And here's the thing I've only just noticed: The arguments against replay don't make a whole lot of sense. We all know the argument for replay. It would help get the calls right, which seems like the most important thing. The arguments against, meanwhile, sound pretty shallow. I think these are the three most common arguments against replay:

1. Tony La Russa: "You know, part of the game is umpires making their best calls."

2. Joe Torre: "I think that the games are a little long now, and I have a sense they'd be interminable (if you started checking replay on safe/out calls)."

3. La Russa: "I mean, you watch us play, you watch me manage, nobody is perfect."

Torre: "I mean, they're human."

So to sum up the arguments as I understand them:

1. Bad calls are part of the fabric of the game.

2. Replay would make the games too long.

3. Players aren't perfect, umpires aren't perfect.

I'm sure there are other arguments, but these are the three I hear most. And, to be brutally honest, these three arguments are pretty sad. If these are really the reasons against replay, they should install cameras and give managers red flags tomorrow.

Think about these individually for a moment.

• The idea that bad calls are part of the game is plain ridiculous. Of course they are part of the game ... because for years and years there wasn't a better way. Do you think that if in 1900, there were umpiring robots who could make perfect calls every time that baseball would not have used them? You think they would have said: "No, human error is an important part of our concept of umpiring?" I don't think so.

And anyway -- just because something is part of the fabric of the game makes it good? The shameful exclusion of African Americans and dark-skinned Latins is part of the game, too. The 1919 Black Sox are part of the game. The fact that teams have to get rid of good players because they can't afford the salaries is part of the game. Now we're supposed to get romantic about BAD CALLS? What? I think of the line from The Fabulous Baker Boys -- "Have you been eating [bleep] for so long, that you're actually starting to like it?" Bad calls are BAD. They even have the word BAD in the title.

• Replay could make the games a touch longer -- depending on how it's used -- and nobody really wants that. But didn't we pass that exit a long time ago? If they're willing to make the delay between innings longer to make extra bucks on commercials, can't they add a couple of minutes to game time to get calls right?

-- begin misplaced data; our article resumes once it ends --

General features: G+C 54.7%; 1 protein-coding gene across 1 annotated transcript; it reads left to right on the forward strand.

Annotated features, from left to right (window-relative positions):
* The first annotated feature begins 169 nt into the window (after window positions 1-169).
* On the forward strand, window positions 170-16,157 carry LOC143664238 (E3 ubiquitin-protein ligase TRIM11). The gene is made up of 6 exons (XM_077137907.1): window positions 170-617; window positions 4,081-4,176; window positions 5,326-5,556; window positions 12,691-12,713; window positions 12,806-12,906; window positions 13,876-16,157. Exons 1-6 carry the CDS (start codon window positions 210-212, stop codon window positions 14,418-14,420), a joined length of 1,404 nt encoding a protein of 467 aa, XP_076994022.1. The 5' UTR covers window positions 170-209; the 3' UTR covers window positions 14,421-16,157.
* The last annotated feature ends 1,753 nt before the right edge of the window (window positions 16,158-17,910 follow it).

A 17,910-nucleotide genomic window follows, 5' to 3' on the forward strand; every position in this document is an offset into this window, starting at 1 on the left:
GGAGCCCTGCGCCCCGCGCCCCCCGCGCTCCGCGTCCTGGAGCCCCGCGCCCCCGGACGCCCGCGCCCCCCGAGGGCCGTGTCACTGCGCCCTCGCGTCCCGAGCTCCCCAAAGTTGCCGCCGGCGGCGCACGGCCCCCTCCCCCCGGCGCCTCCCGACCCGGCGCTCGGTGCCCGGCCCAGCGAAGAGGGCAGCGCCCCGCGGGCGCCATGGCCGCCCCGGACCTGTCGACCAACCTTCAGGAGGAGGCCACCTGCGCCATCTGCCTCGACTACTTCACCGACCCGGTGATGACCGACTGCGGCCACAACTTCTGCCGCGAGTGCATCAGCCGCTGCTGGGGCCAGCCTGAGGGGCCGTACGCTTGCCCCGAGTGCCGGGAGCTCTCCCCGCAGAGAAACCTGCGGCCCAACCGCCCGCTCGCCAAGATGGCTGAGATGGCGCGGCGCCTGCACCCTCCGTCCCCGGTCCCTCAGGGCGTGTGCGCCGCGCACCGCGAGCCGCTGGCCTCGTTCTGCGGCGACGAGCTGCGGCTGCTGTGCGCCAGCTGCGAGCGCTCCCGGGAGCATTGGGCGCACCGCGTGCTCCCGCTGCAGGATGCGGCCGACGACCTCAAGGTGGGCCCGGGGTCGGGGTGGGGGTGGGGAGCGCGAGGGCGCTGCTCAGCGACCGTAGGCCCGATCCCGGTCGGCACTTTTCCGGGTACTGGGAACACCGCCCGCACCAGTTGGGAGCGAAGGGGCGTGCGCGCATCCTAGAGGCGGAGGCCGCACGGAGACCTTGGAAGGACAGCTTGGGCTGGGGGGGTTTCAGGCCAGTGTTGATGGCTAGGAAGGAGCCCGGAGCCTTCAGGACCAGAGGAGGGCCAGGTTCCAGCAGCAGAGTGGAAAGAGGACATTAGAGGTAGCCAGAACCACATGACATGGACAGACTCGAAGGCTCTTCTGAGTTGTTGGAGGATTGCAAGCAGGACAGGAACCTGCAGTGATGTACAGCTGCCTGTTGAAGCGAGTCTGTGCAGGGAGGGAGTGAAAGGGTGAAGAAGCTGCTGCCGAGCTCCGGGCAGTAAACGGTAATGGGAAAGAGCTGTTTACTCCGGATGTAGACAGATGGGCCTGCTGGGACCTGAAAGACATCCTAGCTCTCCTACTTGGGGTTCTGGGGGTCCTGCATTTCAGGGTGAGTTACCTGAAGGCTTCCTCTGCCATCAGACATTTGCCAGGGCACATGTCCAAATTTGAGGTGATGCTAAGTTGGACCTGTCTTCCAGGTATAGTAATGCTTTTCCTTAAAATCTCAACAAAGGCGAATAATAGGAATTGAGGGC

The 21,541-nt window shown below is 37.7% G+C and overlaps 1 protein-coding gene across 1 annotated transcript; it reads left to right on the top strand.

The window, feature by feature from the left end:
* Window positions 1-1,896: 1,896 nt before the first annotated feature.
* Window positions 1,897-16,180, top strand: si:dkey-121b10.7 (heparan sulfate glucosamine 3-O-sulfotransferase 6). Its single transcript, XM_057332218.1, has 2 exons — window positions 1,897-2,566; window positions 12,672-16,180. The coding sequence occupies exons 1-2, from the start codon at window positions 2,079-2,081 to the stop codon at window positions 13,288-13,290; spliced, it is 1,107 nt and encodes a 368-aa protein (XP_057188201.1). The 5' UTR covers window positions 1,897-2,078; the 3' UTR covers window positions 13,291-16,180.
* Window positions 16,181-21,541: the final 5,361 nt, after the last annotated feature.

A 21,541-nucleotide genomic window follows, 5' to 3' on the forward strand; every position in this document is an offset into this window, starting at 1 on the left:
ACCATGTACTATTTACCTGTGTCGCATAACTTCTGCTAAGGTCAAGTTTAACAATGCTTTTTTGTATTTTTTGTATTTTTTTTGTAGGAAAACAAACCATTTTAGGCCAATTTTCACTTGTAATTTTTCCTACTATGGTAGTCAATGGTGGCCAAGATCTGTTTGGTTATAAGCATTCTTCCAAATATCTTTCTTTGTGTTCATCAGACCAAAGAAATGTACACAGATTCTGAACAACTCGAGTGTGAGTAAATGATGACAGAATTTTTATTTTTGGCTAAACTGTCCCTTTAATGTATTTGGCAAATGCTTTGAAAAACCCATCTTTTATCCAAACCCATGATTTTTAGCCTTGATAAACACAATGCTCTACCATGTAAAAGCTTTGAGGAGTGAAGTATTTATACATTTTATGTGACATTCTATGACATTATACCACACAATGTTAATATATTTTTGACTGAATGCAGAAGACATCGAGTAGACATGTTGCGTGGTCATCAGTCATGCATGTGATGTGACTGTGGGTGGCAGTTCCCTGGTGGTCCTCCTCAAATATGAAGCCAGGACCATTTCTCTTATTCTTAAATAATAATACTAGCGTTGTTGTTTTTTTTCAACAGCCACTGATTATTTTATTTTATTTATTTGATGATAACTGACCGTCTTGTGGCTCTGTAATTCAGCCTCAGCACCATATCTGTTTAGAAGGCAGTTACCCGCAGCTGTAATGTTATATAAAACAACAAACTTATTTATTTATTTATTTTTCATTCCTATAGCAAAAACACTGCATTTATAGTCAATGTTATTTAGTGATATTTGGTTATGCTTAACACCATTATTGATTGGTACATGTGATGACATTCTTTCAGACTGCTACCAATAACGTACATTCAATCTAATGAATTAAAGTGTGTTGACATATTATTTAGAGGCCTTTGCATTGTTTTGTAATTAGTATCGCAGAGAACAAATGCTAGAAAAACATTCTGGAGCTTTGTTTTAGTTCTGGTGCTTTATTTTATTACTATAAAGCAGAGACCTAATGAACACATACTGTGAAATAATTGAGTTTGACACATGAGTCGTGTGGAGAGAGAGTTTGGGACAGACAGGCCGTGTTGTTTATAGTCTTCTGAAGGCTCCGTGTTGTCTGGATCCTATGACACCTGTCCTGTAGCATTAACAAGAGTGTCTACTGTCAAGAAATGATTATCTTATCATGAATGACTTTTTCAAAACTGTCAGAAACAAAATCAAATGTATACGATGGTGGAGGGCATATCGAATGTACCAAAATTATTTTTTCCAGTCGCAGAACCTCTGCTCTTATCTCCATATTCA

• And then there's the third one -- the bit about umpires being human just like players. I've always just sort of lazily accepted this one in the past.

But when La Russa and Torre said it on Saturday before the Dodgers-Cardinals game, it suddenly hit me as completely off-key, because it totally misses the point. Of course umpires are human. But umpires are not like players or managers. They have totally different jobs. Players and managers are trying to win a game. They will make mistakes in the process, of course, and this is part of what makes the game entertaining and frustrating and interesting. Their mistakes, in many ways, create the tension of baseball.

Not so with umpires. Their job is to balance the game. That's all. They are not the entertainment division of baseball. They are in oversight. And the job is to get it right. Period. Seems to me that the comparison is flawed because we are not looking for humanity from our umpires. We are looking for accuracy. We want the most accurate weather forecasts, the most accurate traffic reports, the most accurate stock advice, the most accurate putters and the most accurate NFL injury reports. Get it right. And baseball should always be looking for more accuracy and a better way.

Is there a better way in baseball? Well, to be honest, it doesn't matter now: The way they do things is unsustainable. There are too many camera angles. Baseball has had a 100-year-fight against illegitimacy -- whether it's gambling, racism, steroids or the disparity of big markets and small. Bad calls are a threat, too. Baseball has to do something. Maybe it's a challenge system. Maybe it's an eye in the booth like in college football. Whatever, something has to give. And something will, probably as soon as this offseason. There is too much money and interest and technology around today to allow an umpire to call a fair ball foul in the playoffs.